In June 29, 1961, the organization was created through the merger of The Citizens Association on Correction and The Morrow Association to form The Morrow Association on Correction. Named after Dwight W. Morrow, a leader in prison reform in New Jersey, our original purpose was described as the prevention of crime and delinquency and the rehabilitation and restoration of offenders to society. Some of our 25 founding board members are legends in certain circles in New Jersey and include among them Millicent Fenwick, Sanford Bates, and Edna Mahan.
In 1964, the Economic Opportunity Act created the Community Action Agency (CAA) as a response to the War on Poverty. CAAs were and are still today a network of organizations throughout the country with the purpose to serve as a local catalyst for the reduction of the causes, conditions, and effects of poverty and to provide social and economic opportunities that foster self-sufficiency for low-income people. Our designation as a limited purpose CAA is an appropriate mandate given the documented correlation between incarceration and poverty.
In 1966, we opened Clinton House, the first halfway house in New Jersey. This 40-bed work release program for men coming out of state prison is still operational in Trenton today.
In July 1972, we officially changed our name to the New Jersey Association on Correction (NJAC) which it would remain for the next 47 years.
In 1986, NJAC entered the field of domestic violence and sexual assault upon assuming the management of the victim service program in Passaic County, Passaic County Women’s Center.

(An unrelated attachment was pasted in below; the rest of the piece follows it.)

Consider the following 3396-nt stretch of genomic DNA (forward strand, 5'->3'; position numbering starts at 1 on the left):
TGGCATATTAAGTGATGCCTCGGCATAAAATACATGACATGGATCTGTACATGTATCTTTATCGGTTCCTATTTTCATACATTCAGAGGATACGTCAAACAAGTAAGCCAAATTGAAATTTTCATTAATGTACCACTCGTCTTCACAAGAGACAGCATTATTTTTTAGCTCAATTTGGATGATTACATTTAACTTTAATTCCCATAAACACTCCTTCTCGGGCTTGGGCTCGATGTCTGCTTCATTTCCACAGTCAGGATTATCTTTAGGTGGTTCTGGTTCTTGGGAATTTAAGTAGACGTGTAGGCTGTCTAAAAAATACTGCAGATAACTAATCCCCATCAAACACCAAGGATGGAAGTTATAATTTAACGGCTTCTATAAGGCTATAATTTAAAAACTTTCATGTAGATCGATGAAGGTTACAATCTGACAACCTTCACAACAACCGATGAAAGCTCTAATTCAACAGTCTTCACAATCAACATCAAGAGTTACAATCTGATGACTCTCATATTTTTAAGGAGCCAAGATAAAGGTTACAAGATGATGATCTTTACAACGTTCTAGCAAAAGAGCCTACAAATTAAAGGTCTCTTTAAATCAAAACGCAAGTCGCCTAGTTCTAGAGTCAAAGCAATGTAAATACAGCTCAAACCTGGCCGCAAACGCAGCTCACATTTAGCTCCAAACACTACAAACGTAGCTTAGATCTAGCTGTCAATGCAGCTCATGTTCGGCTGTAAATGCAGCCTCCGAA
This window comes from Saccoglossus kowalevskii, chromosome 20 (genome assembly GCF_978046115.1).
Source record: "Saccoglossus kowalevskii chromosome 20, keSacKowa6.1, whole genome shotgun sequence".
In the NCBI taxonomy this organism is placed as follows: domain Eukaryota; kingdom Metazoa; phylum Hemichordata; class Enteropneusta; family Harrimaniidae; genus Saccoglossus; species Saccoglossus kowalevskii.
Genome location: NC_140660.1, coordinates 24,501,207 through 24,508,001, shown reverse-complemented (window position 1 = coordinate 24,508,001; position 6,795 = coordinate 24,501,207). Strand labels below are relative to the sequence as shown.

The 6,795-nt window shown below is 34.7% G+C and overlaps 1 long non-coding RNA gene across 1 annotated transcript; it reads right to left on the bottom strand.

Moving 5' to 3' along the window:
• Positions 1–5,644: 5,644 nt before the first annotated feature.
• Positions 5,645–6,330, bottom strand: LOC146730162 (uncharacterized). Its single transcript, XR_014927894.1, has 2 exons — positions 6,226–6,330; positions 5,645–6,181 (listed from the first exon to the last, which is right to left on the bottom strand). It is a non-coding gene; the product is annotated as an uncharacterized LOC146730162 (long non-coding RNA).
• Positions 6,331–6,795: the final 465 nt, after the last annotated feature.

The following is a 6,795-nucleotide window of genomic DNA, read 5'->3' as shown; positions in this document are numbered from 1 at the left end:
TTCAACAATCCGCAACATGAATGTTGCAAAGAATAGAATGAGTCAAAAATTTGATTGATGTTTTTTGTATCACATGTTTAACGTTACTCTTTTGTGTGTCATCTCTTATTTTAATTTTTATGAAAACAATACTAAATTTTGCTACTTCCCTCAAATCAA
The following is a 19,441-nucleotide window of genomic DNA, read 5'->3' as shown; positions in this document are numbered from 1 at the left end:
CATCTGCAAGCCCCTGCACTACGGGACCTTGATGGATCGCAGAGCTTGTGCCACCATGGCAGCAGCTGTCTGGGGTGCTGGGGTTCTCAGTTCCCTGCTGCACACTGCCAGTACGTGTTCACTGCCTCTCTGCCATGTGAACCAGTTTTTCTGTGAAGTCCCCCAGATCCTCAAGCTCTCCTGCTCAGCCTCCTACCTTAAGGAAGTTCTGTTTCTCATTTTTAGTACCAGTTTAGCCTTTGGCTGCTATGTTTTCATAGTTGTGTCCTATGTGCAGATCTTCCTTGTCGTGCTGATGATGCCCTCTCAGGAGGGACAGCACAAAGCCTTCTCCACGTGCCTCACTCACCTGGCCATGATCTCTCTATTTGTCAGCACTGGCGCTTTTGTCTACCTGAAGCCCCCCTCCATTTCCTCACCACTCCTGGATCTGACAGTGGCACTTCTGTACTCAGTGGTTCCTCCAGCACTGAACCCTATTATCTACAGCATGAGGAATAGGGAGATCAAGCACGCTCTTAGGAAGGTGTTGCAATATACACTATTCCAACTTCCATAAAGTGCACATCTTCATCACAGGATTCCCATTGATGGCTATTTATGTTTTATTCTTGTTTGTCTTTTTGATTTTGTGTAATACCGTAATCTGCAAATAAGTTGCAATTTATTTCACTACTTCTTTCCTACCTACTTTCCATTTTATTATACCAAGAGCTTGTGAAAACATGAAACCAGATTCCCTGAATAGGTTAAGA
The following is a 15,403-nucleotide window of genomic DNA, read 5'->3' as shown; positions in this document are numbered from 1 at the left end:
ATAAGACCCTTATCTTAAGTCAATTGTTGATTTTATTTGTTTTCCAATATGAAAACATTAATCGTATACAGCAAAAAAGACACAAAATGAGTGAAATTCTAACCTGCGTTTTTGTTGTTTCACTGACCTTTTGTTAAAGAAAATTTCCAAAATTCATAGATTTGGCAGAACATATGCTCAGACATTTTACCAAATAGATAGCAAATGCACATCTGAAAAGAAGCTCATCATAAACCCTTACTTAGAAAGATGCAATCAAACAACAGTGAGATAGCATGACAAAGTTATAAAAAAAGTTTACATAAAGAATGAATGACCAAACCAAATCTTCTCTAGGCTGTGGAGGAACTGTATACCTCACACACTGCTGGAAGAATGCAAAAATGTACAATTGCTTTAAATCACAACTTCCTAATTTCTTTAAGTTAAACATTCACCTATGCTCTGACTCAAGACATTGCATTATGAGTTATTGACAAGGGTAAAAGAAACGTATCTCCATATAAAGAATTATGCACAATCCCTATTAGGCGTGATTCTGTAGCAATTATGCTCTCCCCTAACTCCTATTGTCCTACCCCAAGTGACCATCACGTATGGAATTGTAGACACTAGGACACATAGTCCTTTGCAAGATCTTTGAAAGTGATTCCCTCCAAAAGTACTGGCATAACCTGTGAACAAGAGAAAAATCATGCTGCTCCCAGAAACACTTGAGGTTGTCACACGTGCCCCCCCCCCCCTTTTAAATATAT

In 1996, in response to the HIV/AIDS epidemic that was devastating New Jersey, and especially communities of color, NJAC entered the field of care and treatment for people living with this disease through the provision of housing and other supports.
In 2002, we expanded our services to victims of domestic violence through the acquisition of the Camden County domestic violence program. In the last few years our reach has extended to the cause of abuse as we have taken on the difficult work of running several Batterers Intervention Programs.
In 2007, due to the advocacy work New Jerseyans for Alternatives to the Death Penalty, a subsidiary of NJAC, the death penalty is abolished in New Jersey.
Over the last six decades we have operated numerous programs related to helping people build a better future. While fluctuations in funding availability did not permit them to remain open, they are an important part of our history. They include prevention and intervention programs for youth- the Program Alternative for Youth (PAY), Youth Court, Future Links (children of incarcerated parents), and care and treatment programs for individuals diagnosed with HIV/AIDS and/or substance abuse-Broughton House, Project FIRST, PARTS, and SSHP.
Thank you for caring about our past and please join us as we Build Better Futures.